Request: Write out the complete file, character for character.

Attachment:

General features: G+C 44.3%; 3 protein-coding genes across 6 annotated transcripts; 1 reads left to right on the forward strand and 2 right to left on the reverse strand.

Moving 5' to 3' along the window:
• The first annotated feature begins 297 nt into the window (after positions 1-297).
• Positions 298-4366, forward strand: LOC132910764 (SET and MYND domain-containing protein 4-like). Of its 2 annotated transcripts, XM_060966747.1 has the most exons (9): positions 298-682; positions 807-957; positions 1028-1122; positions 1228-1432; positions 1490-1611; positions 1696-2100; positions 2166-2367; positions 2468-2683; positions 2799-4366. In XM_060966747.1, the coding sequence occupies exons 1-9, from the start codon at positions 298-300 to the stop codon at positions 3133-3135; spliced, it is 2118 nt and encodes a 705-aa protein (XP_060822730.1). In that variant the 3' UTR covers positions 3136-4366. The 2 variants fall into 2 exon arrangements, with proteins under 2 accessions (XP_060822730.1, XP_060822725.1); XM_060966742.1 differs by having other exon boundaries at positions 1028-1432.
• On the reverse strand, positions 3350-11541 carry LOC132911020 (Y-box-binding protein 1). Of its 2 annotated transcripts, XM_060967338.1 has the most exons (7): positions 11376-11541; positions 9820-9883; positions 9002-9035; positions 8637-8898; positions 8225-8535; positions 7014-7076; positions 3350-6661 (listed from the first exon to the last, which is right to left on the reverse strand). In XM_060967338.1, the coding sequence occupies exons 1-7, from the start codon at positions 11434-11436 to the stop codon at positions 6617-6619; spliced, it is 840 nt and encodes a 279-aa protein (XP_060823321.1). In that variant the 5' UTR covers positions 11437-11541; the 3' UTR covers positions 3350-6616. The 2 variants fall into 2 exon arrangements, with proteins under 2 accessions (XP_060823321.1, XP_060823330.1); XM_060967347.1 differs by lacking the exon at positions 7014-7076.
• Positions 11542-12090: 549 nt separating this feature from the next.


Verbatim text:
General features: G+C 44.3%; 3 protein-coding genes across 6 annotated transcripts; 1 reads left to right on the forward strand and 2 right to left on the reverse strand.

Moving 5' to 3' along the window:
• The first annotated feature begins 297 nt into the window (after positions 1-297).
• Positions 298-4366, forward strand: LOC132910764 (SET and MYND domain-containing protein 4-like). Of its 2 annotated transcripts, XM_060966747.1 has the most exons (9): positions 298-682; positions 807-957; positions 1028-1122; positions 1228-1432; positions 1490-1611; positions 1696-2100; positions 2166-2367; positions 2468-2683; positions 2799-4366. In XM_060966747.1, the coding sequence occupies exons 1-9, from the start codon at positions 298-300 to the stop codon at positions 3133-3135; spliced, it is 2118 nt and encodes a 705-aa protein (XP_060822730.1). In that variant the 3' UTR covers positions 3136-4366. The 2 variants fall into 2 exon arrangements, with proteins under 2 accessions (XP_060822730.1, XP_060822725.1); XM_060966742.1 differs by having other exon boundaries at positions 1028-1432.
• On the reverse strand, positions 3350-11541 carry LOC132911020 (Y-box-binding protein 1). Of its 2 annotated transcripts, XM_060967338.1 has the most exons (7): positions 11376-11541; positions 9820-9883; positions 9002-9035; positions 8637-8898; positions 8225-8535; positions 7014-7076; positions 3350-6661 (listed from the first exon to the last, which is right to left on the reverse strand). In XM_060967338.1, the coding sequence occupies exons 1-7, from the start codon at positions 11434-11436 to the stop codon at positions 6617-6619; spliced, it is 840 nt and encodes a 279-aa protein (XP_060823321.1). In that variant the 5' UTR covers positions 11437-11541; the 3' UTR covers positions 3350-6616. The 2 variants fall into 2 exon arrangements, with proteins under 2 accessions (XP_060823321.1, XP_060823330.1); XM_060967347.1 differs by lacking the exon at positions 7014-7076.
• Positions 11542-12090: 549 nt separating this feature from the next.